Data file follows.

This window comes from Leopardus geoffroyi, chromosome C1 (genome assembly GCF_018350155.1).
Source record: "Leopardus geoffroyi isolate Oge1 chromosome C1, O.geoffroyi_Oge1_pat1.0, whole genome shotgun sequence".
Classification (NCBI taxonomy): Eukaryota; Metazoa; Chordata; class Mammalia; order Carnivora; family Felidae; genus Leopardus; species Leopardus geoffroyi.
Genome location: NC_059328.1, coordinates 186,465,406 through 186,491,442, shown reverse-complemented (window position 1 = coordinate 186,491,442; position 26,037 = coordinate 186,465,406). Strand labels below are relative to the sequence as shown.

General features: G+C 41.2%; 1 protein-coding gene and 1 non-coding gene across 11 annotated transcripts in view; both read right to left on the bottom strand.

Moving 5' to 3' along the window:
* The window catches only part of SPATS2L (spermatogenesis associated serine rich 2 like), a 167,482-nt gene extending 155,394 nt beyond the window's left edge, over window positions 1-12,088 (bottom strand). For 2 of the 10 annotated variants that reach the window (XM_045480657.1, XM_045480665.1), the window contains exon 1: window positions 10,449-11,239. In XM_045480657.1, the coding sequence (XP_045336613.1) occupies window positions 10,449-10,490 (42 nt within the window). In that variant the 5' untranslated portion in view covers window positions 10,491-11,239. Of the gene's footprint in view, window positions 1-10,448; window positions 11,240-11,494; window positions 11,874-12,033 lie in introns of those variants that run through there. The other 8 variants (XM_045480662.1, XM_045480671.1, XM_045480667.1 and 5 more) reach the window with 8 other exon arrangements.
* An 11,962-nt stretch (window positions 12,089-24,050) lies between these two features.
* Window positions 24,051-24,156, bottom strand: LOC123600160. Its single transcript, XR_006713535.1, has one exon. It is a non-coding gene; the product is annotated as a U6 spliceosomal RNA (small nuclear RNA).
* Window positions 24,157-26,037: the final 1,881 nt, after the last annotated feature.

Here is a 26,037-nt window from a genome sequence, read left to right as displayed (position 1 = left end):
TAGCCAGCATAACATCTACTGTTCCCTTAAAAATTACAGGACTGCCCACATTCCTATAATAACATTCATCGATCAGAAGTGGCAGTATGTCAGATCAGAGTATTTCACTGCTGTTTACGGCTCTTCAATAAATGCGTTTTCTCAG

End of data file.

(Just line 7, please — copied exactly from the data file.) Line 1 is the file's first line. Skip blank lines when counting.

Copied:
* The window catches only part of SPATS2L (spermatogenesis associated serine rich 2 like), a 167,482-nt gene extending 155,394 nt beyond the window's left edge, over window positions 1-12,088 (bottom strand). For 2 of the 10 annotated variants that reach the window (XM_045480657.1, XM_045480665.1), the window contains exon 1: window positions 10,449-11,239. In XM_045480657.1, the coding sequence (XP_045336613.1) occupies window positions 10,449-10,490 (42 nt within the window). In that variant the 5' untranslated portion in view covers window positions 10,491-11,239. Of the gene's footprint in view, window positions 1-10,448; window positions 11,240-11,494; window positions 11,874-12,033 lie in introns of those variants that run through there. The other 8 variants (XM_045480662.1, XM_045480671.1, XM_045480667.1 and 5 more) reach the window with 8 other exon arrangements.